Sunday, 24 June 2018

Are smarter animals bigger troublemakers?



Date:  June 18, 2018
Source:  University of Wyoming

You have probably encountered a raccoon raiding the trash in your neighborhood, seen a rat scurrying through the subway or tried to shoo away birds from your picnic. But have you ever wondered what makes these animals so good at living in suburbs and cities, and whether these same traits also make them such a nuisance?

A new paper in the journal Animal Behaviour written by Lisa P. Barrett, Lauren Stanton and Sarah Benson-Amram, of the University of Wyoming's Animal Behavior and Cognition Lab, takes an in-depth look at these questions.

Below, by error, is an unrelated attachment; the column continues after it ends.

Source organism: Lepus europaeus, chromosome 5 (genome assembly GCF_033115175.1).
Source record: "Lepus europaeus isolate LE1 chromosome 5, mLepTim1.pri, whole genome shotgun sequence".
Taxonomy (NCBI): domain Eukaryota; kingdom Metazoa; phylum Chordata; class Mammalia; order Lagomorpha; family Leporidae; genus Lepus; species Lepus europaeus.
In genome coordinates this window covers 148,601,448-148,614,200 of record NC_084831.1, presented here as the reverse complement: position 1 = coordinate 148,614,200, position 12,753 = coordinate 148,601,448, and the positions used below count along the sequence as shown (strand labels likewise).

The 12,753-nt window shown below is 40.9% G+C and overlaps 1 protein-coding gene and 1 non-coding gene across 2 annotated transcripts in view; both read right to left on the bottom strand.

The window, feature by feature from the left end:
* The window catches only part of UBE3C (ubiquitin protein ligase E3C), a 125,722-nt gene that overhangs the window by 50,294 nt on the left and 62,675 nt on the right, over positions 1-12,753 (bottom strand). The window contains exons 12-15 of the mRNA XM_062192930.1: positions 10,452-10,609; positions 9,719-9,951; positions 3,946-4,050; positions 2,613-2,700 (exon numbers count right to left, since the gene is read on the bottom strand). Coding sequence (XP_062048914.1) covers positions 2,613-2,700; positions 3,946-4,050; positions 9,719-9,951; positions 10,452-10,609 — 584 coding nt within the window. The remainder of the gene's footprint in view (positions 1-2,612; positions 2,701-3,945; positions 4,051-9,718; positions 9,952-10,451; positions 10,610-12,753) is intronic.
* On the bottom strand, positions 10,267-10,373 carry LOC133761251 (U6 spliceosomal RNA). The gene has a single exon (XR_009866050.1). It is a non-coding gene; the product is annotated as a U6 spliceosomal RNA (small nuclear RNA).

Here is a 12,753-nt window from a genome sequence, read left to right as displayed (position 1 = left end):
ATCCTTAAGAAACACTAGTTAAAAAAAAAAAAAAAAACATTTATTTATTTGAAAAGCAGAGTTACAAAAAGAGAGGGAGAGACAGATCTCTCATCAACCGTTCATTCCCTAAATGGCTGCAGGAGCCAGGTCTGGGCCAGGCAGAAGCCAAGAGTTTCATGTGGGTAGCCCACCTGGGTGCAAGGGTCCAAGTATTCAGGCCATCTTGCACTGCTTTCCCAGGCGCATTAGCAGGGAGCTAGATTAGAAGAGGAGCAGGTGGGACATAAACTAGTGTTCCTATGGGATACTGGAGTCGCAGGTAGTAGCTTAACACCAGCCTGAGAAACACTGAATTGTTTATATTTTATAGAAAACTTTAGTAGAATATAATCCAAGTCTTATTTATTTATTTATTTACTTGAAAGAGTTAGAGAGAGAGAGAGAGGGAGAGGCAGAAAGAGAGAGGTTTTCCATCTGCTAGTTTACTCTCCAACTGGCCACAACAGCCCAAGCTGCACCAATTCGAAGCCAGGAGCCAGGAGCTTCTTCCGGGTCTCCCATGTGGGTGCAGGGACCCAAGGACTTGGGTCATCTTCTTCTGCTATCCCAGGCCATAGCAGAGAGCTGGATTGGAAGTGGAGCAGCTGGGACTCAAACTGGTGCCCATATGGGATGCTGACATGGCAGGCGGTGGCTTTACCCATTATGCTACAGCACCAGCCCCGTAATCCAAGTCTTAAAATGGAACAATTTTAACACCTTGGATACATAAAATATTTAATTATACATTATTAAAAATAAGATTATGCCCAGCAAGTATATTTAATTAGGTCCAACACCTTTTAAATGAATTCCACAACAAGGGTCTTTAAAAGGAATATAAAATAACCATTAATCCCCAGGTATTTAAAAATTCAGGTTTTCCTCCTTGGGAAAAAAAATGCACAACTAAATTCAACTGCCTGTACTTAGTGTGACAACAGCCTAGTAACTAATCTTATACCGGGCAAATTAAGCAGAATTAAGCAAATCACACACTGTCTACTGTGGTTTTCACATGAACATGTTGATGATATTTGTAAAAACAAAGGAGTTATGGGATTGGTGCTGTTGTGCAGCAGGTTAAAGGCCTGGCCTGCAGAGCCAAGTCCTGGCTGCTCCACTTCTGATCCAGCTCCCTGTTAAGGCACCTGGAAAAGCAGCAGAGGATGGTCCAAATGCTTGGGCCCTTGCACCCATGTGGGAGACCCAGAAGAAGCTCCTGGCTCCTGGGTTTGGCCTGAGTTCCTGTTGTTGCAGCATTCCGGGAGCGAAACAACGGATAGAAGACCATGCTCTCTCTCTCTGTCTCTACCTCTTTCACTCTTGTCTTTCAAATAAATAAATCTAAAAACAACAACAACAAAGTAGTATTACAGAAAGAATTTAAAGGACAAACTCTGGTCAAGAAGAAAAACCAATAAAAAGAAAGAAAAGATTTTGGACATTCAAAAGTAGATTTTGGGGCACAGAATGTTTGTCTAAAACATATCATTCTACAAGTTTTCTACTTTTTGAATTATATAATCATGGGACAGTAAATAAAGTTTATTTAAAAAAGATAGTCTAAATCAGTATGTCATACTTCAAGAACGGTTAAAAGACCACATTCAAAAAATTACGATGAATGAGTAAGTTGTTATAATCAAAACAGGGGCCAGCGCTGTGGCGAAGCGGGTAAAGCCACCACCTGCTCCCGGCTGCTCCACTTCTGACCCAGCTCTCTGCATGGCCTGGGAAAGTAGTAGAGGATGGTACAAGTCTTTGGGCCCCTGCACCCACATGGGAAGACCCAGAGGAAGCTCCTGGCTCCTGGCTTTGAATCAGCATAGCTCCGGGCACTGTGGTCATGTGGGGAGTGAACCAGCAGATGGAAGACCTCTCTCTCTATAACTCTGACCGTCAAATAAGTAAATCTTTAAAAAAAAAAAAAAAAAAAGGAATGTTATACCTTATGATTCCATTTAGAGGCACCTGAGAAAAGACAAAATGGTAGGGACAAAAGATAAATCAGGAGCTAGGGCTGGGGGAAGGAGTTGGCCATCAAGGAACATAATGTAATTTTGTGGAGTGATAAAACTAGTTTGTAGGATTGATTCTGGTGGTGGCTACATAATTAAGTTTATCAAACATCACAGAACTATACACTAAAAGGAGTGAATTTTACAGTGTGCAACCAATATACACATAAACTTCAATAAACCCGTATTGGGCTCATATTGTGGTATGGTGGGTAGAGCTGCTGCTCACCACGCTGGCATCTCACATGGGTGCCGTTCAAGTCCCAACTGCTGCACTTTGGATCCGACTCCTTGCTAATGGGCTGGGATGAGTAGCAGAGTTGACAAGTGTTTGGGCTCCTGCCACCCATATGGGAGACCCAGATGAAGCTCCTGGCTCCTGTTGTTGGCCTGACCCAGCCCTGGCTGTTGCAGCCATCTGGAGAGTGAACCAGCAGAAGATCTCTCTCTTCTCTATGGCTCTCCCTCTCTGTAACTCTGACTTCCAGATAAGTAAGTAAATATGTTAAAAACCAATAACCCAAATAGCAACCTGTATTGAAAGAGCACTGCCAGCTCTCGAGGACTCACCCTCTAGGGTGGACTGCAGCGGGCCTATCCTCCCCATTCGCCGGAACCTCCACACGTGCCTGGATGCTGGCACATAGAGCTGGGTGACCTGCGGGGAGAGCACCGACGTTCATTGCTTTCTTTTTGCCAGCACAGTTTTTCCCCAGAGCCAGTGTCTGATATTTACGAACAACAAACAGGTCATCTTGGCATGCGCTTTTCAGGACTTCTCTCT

The authors examine whether smarter animals might be better at learning to live in cities -- but, at the same time, also may come into more conflict with humans. For example, crows' memories allow them to predict and capitalize on sources of food, such as trash collection routines, but their memories also can bring them into conflict with humans when the birds strew trash on the street or congregate in agricultural fields or on buildings.


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